After some five years at the helm of the National Institute for Literacy, Sandra Baxter’s appointment was not renewed this month and a national search was launched for her replacement. It took a bit of effort to find the announcement, but here it is. No word on where Baxter has landed, but Dan Miller of OVAE is now the acting director.
Like Baxter, the next executive director will have the unenviable task of answering to officials from the Education Department, the NICHD, and the other federal agencies that are part of the Interagency Group that oversees the institute. There’s no word either on what will happen to those programs that Baxter championed during her tenure. But I wouldn’t be surprised to see at least one of them wither on its long and untended vine.
The Commission on Reading Research that was supposed to follow up and expand on the research syntheses of the National Reading Panel, which completed its work more than eight years ago, has been in a kind of bureaucratic purgatory for some five years now. (Background here and here.) The determined Baxter may be just what kept the plans for the panel alive.
Bowing to its relatively new policy of full disclosure of the potential conflicts of interest for federal consultants and commission members, the Ed Dept. has been vetting the panel members for more than nine months. This after NIFL conducted an initial screening of the panelists.
Back in February, Troy Justesen, the assistant secretary for vocational and adult education, told me: “It’s gonna happen.We’re working very, very hard to get it done.”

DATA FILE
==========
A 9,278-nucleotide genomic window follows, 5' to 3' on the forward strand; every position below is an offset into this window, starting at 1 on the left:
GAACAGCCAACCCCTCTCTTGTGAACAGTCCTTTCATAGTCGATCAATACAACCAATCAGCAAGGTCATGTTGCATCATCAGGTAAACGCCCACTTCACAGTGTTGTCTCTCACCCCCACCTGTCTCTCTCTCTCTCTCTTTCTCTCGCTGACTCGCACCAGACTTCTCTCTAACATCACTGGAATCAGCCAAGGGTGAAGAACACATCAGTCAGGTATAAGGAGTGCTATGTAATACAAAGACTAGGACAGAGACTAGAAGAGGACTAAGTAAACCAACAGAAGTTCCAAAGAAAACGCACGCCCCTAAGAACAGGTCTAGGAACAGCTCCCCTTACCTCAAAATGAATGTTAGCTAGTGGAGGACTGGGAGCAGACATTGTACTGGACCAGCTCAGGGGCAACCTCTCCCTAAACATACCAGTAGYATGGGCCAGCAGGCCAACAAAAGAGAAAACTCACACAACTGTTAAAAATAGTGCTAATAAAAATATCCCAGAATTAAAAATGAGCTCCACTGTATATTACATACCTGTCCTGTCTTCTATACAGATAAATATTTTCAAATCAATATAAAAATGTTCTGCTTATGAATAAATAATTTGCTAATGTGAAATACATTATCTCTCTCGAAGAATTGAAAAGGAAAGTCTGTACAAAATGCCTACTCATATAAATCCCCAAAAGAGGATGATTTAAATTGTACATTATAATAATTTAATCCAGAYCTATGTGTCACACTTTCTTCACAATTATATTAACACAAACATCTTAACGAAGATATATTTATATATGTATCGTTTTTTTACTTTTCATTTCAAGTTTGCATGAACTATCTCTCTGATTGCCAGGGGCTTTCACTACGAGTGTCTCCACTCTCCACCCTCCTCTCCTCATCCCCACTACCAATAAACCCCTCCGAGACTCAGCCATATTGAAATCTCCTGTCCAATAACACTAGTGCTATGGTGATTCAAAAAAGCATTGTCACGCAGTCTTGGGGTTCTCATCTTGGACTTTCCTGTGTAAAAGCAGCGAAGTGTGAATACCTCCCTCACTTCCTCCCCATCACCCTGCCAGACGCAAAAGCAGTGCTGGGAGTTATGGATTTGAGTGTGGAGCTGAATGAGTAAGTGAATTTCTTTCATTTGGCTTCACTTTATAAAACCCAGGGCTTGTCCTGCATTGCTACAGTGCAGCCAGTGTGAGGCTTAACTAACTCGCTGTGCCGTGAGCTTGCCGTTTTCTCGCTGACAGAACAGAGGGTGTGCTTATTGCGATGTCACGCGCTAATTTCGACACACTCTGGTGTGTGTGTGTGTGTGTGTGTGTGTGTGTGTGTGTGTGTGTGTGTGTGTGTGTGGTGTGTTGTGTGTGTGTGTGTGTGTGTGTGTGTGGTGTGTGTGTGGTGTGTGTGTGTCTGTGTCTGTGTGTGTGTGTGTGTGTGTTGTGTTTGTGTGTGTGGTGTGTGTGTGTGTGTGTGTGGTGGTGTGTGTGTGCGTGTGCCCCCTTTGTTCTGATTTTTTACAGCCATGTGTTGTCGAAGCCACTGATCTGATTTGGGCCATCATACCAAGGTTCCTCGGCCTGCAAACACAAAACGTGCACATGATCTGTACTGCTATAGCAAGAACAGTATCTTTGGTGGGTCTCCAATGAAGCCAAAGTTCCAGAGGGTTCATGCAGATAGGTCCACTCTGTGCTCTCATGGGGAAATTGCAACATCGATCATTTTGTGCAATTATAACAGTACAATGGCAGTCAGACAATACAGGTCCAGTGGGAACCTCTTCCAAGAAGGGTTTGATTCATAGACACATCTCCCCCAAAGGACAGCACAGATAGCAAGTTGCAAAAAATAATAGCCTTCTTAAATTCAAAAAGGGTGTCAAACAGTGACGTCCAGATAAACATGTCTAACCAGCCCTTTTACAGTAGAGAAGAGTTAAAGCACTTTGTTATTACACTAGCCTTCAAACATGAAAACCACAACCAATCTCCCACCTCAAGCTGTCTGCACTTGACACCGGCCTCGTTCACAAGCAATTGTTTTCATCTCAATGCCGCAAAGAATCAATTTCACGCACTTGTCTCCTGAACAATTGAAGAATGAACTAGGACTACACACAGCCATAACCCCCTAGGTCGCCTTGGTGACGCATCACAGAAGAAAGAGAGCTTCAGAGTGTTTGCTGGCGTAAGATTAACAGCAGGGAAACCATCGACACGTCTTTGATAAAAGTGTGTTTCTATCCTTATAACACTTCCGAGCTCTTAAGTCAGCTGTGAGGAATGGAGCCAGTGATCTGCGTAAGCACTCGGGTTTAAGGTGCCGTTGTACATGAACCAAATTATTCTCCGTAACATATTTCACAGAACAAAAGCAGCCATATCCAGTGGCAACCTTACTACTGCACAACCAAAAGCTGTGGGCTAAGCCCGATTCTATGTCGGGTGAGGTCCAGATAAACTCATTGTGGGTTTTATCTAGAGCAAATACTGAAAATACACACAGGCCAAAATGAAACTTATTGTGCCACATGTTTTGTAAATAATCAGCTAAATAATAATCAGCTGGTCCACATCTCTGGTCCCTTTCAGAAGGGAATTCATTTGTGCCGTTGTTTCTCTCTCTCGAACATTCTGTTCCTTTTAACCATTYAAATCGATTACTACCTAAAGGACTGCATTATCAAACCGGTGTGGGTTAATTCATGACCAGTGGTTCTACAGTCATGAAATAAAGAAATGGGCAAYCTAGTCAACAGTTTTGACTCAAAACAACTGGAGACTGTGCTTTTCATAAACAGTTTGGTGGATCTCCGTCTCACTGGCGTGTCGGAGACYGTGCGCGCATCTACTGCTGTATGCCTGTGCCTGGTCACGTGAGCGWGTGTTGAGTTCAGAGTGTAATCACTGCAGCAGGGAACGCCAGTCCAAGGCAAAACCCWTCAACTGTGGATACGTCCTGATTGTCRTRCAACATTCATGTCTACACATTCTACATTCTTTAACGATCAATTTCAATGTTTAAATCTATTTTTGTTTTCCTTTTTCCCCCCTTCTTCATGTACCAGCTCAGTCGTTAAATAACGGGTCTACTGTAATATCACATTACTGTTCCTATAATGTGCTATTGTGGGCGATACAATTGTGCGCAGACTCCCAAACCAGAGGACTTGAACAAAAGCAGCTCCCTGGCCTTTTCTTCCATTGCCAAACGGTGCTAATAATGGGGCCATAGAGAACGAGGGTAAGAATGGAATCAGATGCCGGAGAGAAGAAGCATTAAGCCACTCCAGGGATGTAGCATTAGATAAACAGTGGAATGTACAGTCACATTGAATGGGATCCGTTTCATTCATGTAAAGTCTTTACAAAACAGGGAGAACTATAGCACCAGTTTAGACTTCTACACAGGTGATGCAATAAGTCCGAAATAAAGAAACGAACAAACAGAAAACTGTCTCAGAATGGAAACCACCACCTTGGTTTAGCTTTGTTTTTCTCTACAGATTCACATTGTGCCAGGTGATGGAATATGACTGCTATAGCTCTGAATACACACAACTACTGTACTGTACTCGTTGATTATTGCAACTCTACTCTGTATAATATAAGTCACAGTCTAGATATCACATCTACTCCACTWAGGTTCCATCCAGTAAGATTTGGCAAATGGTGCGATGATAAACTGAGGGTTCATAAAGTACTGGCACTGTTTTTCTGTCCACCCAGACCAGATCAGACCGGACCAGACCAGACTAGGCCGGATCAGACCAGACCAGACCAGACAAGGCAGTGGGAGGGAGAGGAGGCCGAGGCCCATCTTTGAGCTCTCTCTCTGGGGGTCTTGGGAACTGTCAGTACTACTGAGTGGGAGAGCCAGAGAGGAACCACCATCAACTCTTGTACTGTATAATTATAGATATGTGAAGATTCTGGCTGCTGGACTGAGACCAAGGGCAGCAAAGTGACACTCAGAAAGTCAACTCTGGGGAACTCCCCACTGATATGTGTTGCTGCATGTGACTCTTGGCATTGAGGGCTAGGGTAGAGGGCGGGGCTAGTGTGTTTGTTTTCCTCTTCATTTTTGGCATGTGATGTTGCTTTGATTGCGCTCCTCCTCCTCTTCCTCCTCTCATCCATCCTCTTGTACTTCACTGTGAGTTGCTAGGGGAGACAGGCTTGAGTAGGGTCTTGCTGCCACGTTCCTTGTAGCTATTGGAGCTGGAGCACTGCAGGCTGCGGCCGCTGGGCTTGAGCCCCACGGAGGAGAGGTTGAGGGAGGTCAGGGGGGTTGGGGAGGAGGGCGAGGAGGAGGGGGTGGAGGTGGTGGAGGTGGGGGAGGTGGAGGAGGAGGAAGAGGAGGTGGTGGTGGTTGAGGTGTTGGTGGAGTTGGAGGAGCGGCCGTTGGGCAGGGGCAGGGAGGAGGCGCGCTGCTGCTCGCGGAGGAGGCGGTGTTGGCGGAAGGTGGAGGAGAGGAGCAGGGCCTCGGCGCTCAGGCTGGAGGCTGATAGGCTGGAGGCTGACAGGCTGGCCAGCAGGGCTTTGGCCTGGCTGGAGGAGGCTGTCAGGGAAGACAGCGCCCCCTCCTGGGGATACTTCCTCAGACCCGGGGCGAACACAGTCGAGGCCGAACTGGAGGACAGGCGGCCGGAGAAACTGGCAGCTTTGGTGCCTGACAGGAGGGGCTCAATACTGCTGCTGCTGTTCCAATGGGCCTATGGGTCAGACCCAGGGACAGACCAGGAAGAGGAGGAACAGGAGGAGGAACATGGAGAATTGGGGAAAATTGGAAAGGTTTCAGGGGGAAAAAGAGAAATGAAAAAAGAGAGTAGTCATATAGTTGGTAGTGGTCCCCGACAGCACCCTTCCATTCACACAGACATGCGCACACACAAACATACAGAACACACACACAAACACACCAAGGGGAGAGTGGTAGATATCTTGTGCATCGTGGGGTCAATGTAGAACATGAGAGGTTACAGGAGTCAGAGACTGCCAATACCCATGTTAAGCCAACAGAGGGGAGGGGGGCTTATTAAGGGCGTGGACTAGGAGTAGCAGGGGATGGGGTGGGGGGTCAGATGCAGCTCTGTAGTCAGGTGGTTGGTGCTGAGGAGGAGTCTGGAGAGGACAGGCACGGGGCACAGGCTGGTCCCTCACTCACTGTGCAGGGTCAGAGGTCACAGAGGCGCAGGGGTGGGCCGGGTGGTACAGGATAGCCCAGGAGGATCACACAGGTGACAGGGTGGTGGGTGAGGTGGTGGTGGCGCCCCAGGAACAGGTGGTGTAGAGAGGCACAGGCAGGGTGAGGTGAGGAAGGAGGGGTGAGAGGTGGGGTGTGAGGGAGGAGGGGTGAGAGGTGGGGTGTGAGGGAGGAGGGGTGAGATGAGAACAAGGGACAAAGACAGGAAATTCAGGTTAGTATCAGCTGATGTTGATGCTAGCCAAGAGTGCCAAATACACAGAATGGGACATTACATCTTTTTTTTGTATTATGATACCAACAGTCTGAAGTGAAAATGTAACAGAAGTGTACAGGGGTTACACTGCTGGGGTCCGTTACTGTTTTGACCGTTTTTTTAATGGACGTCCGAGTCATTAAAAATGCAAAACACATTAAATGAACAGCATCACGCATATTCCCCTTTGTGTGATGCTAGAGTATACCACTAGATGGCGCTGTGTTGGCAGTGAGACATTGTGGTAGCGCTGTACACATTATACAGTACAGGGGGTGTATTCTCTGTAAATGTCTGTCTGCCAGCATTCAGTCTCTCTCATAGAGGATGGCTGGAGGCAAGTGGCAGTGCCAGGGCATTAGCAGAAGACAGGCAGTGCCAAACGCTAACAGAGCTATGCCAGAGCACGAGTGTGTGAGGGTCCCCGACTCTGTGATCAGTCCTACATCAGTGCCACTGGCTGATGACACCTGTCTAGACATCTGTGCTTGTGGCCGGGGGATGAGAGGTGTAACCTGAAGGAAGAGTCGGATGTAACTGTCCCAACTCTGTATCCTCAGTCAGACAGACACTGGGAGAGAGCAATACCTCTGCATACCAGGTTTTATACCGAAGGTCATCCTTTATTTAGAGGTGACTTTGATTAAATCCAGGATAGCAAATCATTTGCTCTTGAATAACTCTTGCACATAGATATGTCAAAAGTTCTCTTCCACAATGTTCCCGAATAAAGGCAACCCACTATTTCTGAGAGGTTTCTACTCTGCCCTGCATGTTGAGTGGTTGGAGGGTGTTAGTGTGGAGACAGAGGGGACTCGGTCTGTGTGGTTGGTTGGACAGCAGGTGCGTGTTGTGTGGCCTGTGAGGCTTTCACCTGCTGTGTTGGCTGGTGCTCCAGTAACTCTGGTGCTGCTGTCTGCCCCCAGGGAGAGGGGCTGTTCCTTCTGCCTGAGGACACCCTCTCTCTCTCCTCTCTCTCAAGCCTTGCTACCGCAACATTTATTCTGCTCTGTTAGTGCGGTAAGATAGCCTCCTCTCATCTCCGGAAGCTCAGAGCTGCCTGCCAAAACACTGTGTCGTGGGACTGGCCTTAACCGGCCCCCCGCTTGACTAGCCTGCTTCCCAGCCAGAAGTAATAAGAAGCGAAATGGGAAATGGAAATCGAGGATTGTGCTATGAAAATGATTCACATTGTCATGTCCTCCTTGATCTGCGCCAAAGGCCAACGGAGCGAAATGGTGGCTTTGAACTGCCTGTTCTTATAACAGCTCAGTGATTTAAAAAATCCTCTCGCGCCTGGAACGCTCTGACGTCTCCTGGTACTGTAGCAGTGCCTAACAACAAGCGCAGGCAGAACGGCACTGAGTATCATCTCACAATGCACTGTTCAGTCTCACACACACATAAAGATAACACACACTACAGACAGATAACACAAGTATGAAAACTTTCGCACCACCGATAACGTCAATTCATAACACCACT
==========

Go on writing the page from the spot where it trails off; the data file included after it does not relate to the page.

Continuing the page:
Justesen’s office oversees the National Institute for Literacy, a federal agency that began planning for the commission more than five years ago.
What’s really amazing is that the prospective panel members have all held on for so long to participate in what is likely to be a time-consuming and difficult task, perhaps even more so than that of the National Reading Panel. (But the task is a critical one, many observers say, at a time when educators are hungry for more guidance on teaching reading.) The members are supposed to review and evaluate a broad array of reading studies—old and new, quantitative and qualitative—and figure out what lessons they hold for improving reading instruction and achievement.
I’ve sent several requests to the Education Department about the status of the commission. They are checking, I’m told. So stay tuned.
A version of this news article first appeared in the Curriculum Matters blog.